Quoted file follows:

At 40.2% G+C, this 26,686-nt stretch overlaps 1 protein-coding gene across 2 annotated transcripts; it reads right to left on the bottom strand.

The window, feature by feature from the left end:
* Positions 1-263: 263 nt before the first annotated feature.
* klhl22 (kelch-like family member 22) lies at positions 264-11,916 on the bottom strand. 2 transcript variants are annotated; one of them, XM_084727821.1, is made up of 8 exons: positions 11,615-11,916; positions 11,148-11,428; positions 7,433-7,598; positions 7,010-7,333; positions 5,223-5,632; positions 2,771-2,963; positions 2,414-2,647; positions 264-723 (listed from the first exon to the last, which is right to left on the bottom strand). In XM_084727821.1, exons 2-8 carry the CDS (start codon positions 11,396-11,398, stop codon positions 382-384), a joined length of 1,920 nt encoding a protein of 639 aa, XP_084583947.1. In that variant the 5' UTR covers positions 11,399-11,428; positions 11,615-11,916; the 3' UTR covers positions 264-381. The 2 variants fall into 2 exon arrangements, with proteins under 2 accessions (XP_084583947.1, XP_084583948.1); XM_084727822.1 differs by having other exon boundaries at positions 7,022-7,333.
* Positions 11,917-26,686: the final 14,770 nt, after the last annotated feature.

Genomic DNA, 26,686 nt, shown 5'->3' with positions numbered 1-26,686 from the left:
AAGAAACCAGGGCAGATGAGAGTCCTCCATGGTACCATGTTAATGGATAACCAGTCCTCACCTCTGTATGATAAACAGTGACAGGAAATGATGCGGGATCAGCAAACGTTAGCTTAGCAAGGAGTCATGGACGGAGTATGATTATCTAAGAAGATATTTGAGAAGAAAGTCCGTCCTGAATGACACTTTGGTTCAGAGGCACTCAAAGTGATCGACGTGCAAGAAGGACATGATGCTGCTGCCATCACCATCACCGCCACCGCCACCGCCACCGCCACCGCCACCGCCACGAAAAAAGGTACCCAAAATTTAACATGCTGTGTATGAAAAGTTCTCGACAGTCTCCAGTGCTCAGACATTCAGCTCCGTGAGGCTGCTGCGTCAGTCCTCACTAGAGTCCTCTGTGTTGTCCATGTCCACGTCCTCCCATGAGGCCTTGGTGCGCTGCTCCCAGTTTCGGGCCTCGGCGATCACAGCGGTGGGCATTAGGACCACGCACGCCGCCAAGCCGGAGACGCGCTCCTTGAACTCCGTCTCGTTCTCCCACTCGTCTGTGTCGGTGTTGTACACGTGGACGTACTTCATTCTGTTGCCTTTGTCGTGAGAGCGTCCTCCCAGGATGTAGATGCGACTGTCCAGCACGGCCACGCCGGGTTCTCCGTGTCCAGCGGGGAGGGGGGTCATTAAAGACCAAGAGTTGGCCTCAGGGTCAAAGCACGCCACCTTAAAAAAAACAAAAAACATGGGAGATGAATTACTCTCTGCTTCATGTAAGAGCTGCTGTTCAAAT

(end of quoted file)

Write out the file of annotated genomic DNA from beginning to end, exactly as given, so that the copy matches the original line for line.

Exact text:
At 40.2% G+C, this 26,686-nt stretch overlaps 1 protein-coding gene across 2 annotated transcripts; it reads right to left on the bottom strand.

The window, feature by feature from the left end:
* Positions 1-263: 263 nt before the first annotated feature.
* klhl22 (kelch-like family member 22) lies at positions 264-11,916 on the bottom strand. 2 transcript variants are annotated; one of them, XM_084727821.1, is made up of 8 exons: positions 11,615-11,916; positions 11,148-11,428; positions 7,433-7,598; positions 7,010-7,333; positions 5,223-5,632; positions 2,771-2,963; positions 2,414-2,647; positions 264-723 (listed from the first exon to the last, which is right to left on the bottom strand). In XM_084727821.1, exons 2-8 carry the CDS (start codon positions 11,396-11,398, stop codon positions 382-384), a joined length of 1,920 nt encoding a protein of 639 aa, XP_084583947.1. In that variant the 5' UTR covers positions 11,399-11,428; positions 11,615-11,916; the 3' UTR covers positions 264-381. The 2 variants fall into 2 exon arrangements, with proteins under 2 accessions (XP_084583947.1, XP_084583948.1); XM_084727822.1 differs by having other exon boundaries at positions 7,022-7,333.
* Positions 11,917-26,686: the final 14,770 nt, after the last annotated feature.

Genomic DNA, 26,686 nt, shown 5'->3' with positions numbered 1-26,686 from the left:
AAGAAACCAGGGCAGATGAGAGTCCTCCATGGTACCATGTTAATGGATAACCAGTCCTCACCTCTGTATGATAAACAGTGACAGGAAATGATGCGGGATCAGCAAACGTTAGCTTAGCAAGGAGTCATGGACGGAGTATGATTATCTAAGAAGATATTTGAGAAGAAAGTCCGTCCTGAATGACACTTTGGTTCAGAGGCACTCAAAGTGATCGACGTGCAAGAAGGACATGATGCTGCTGCCATCACCATCACCGCCACCGCCACCGCCACCGCCACCGCCACCGCCACGAAAAAAGGTACCCAAAATTTAACATGCTGTGTATGAAAAGTTCTCGACAGTCTCCAGTGCTCAGACATTCAGCTCCGTGAGGCTGCTGCGTCAGTCCTCACTAGAGTCCTCTGTGTTGTCCATGTCCACGTCCTCCCATGAGGCCTTGGTGCGCTGCTCCCAGTTTCGGGCCTCGGCGATCACAGCGGTGGGCATTAGGACCACGCACGCCGCCAAGCCGGAGACGCGCTCCTTGAACTCCGTCTCGTTCTCCCACTCGTCTGTGTCGGTGTTGTACACGTGGACGTACTTCATTCTGTTGCCTTTGTCGTGAGAGCGTCCTCCCAGGATGTAGATGCGACTGTCCAGCACGGCCACGCCGGGTTCTCCGTGTCCAGCGGGGAGGGGGGTCATTAAAGACCAAGAGTTGGCCTCAGGGTCAAAGCACGCCACCTTAAAAAAAACAAAAAACATGGGAGATGAATTACTCTCTGCTTCATGTAAGAGCTGCTGTTCAAAT